Yitzhak Hofi, an Israeli army general who as his country’s top spymaster helped coordinate the daring commando raid to free Israeli hostages in Entebbe, Uganda, and took steps toward normalizing relations with Egypt before the Camp David peace talks, died Sept. 15 in Ramat Gan, Israel. He was 87.
The government announced the death but did not cite a cause.
Mr. Hofi was eulogized by Prime Minister Benjamin Netanyahu for having worked “all his life on behalf of the security of the state of Israel.” He was widely regarded as one of the most effective leaders of the Mossad, the espionage agency he led from 1974 to 1982 that was known for its derring-do in counterterrorism, covert operations and helping Jewish immigration to Israel.
As part of Israel’s founding generation, Mr. Hofi served in the Palmach, the underground paramilitary force of pre-independence Israel. After Israel became a nation in 1948, he was among the Palmach fighters who helped build the new country’s Israeli Defense Forces.
Over the next quarter-century, Mr. Hofi rose through the ranks of the IDF and distinguished himself as commander of the northern front against Syria during the 1973 Arab-Israeli War. The next year, Prime Minister Yitzhak Rabin appointed Mr. Hofi head of the Mossad, even though he had no background in intelligence work.
He presided over a momentous period in Israel’s and the agency’s history. Under his direction, the Mossad simultaneously worked to kill Nazis and terrorists and to look for openings for peace with Arab countries.
The 1976 rescue of hijacked airline passengers at the Entebbe airport in Uganda was the source of jubilation and pride among Israelis and enduring personal pain for Benjamin Netanyahu. Yonatan Netanyahu, the unit commander and the future prime minister’s older brother, was killed in the raid.
The Air France plane, en route from Athens to Paris, was hijacked by Palestinian and German radicals. In Uganda, where the government of Idi Amin seemed to welcome the international drama, the hijackers divided the more than 250 passengers and crew into two groups. Virtually everyone was freed except for 106 Israelis and Jews and the non-Jewish captain who were held as hostages, a separation that haunted a nation founded after the genocide of the Holocaust.
According to accounts in the Israeli press, Mr. Hofi oversaw the preliminary work that made the rescue mission possible. It required a pilot willing to circle the airport and wheedle facts from controllers while surreptitiously taking photos to be used in plotting the Israeli assault. It also involved making contacts within Kenyan intelligence circles so Israeli commandos could refuel in Nairobi on the return flight.
When the commandos swooped in to storm the terminal, three hostages, the hijackers and 45 Ugandan soldiers were killed, but 103 hostages made it home safely. The episode was the subject of many books and films.
Mr. Hofi’s most enduring legacy is less well known outside of Israel. He laid the groundwork for Israel’s peace with Egypt, a peace that while sometimes lacking warmth endures to this day.
In 1977, Mr. Hofi met secretly more than 20 times in Morocco with Egyptian officials, paving the way for what eventually became Egyptian President Anwar Sadat’s historic visit to Jerusalem. Two years later, in 1979, Sadat and Israeli Prime Minister Menachem Begin signed a peace treaty at Camp David.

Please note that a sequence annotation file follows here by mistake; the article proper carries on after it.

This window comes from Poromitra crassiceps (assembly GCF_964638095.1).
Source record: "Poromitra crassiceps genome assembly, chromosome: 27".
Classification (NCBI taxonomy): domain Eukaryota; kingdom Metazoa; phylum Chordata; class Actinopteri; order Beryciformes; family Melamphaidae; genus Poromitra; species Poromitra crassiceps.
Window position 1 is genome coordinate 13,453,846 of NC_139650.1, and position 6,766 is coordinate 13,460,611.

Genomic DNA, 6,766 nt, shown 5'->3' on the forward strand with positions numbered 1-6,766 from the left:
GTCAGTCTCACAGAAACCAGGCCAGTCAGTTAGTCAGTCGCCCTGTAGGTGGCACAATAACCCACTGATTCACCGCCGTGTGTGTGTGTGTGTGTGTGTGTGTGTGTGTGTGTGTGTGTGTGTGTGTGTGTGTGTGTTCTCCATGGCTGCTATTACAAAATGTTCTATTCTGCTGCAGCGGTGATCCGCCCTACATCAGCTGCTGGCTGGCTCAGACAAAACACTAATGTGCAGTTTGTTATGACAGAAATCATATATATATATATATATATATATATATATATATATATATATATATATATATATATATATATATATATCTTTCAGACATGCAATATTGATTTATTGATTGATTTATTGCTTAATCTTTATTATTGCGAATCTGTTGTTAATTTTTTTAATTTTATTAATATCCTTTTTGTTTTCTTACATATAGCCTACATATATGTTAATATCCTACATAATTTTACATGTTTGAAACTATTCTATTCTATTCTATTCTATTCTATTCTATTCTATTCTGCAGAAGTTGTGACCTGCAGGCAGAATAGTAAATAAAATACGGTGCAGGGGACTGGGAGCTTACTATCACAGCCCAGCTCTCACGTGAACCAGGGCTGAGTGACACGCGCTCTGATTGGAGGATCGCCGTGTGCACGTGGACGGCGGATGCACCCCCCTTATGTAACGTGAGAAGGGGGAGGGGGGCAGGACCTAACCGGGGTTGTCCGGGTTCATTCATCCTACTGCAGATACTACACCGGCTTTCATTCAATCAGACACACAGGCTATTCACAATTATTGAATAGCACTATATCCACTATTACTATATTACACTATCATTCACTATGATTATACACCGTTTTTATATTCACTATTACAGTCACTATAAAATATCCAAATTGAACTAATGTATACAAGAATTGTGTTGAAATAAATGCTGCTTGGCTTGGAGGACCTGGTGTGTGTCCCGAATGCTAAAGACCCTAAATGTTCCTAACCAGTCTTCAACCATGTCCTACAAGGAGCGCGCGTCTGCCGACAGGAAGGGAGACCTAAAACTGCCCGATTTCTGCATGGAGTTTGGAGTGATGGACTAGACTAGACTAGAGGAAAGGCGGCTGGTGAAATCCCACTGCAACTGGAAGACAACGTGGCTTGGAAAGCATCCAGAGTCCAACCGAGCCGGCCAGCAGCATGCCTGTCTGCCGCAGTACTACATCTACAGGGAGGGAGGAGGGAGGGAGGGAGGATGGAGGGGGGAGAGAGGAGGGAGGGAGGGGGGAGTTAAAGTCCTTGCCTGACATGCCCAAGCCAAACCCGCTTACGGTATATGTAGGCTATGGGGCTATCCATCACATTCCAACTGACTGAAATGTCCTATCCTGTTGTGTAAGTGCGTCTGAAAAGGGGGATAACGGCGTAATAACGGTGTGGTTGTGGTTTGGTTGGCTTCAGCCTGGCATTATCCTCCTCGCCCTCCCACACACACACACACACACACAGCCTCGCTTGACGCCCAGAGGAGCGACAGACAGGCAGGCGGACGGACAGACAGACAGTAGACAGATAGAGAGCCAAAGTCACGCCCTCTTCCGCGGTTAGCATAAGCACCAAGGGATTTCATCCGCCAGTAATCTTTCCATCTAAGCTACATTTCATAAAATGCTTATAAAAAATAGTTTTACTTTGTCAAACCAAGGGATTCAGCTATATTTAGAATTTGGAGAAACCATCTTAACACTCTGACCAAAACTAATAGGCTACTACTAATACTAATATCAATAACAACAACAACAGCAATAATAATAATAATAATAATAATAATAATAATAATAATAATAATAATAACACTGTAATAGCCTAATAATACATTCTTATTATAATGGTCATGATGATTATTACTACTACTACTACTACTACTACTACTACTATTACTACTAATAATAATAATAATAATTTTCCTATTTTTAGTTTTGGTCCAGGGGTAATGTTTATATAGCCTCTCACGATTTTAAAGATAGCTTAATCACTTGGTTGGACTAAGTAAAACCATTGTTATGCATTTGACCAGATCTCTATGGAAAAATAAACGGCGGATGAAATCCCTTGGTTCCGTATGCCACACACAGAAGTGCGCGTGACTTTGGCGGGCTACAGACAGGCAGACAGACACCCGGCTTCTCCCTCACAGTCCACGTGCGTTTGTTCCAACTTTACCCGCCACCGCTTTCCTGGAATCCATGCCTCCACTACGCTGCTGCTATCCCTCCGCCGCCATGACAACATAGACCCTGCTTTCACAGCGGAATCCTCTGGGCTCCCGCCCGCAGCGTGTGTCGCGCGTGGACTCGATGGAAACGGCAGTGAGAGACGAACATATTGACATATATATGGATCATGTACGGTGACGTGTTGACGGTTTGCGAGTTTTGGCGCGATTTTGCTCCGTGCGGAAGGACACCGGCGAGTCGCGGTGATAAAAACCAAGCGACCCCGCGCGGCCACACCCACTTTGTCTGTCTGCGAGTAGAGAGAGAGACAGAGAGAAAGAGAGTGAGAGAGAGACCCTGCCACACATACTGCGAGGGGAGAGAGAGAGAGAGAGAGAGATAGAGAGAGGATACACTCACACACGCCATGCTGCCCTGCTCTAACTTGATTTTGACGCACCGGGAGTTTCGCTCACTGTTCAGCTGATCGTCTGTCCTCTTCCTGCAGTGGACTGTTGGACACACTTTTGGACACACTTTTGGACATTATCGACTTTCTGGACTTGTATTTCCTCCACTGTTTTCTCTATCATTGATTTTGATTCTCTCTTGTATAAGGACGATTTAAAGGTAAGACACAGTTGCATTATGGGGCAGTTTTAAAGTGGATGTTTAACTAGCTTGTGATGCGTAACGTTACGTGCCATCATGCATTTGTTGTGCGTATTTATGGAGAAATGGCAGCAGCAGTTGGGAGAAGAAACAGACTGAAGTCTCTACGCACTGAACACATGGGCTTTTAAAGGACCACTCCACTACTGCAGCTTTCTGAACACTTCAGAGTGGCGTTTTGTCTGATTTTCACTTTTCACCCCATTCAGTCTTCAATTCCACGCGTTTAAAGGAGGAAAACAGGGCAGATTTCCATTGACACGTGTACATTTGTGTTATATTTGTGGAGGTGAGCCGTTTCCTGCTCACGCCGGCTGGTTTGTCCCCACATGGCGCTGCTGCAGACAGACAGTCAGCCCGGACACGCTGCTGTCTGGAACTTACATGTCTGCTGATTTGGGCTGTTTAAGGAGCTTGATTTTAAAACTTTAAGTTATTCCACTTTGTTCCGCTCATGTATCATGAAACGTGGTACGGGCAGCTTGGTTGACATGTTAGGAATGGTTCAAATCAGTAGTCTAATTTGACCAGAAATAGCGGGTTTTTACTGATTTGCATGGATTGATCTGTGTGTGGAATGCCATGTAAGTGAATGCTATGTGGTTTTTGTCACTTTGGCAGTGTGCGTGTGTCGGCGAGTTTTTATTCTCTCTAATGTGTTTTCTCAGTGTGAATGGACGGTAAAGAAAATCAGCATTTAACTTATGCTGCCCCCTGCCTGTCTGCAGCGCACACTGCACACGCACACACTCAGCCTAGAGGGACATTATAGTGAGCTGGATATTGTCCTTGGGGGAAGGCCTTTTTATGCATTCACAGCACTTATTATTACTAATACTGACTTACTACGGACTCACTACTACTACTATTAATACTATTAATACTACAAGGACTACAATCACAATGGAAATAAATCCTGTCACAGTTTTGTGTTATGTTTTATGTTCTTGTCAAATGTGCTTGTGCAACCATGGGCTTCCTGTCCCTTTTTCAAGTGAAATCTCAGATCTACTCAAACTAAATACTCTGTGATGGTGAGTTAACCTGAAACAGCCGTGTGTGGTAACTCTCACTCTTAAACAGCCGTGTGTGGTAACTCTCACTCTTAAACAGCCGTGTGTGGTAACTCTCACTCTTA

Mr. Hofi privately argued against Israel’s 1981 strike again Iraq’s Osirak nuclear reactor near Baghdad. But during his tenure, according to authors Dan Raviv and Yossi Melman, the Mossad waged a covert campaign to sabotage Iraq’s nuclear ambitions by killing scientists and damaging equipment before it reached Iraq.
While Mr. Hofi was director, the Mossad assassinated a number of Palestinian terrorists. Among them was Ali Salameh, the chief of operations for Black September, the group responsible for the massacre of Israeli athletes at the 1972 Olympics in Munich.
In a 2012 documentary aired on Israel’s Channel 1, Mr. Hofi also talked about how Begin authorized him to resume the hunt for escaped Nazis.
He said the Mossad was behind a 1980 attempt to kill Alois Brunner, a concentration camp commander who also served as a key lieutenant to Nazi official Adolf Eichmann. They sent him a letter bomb to his home in Damascus. It cost Brunner an eye and several fingers, but did not kill him.
Yitzhak Hofi was born Jan. 25, 1927, in Tel Aviv in what was then the British mandate in Palestine.
While in the IDF, he was known for his prescience and willingness to speak his mind. As head of Israel’s Northern Command at the Syrian border in 1973, he grew alarmed at a Syrian military build-up in the Golan. He had less than 80 tanks in his command, while about 800 Syrian tanks massed at the border.
He expressed his concern at a general staff meeting, one of the few senior military officials who warned of what would become a surprise attack on Yom Kippur. He got a couple of dozen more tanks for his efforts. It was not enough to stop the Syrians from advancing in the war’s initial days, though under Mr. Hofi’s command, the Syrians were halted and pushed back.
After he left the Mossad — where his identity was a state secret — Mr. Hofi resumed a more public life and served eight years as chief executive the Israel Electric Corp.
“When I became head of the Mossad, people thought I had emigrated,” he told Israeli Radio years later when he spoke out unsuccessfully in opposition to a policy change making the Mossad head’s name public. “I traveled to all sorts of places to approve various operations. It is very important the Mossad chief not be linked to a place where something later happens.”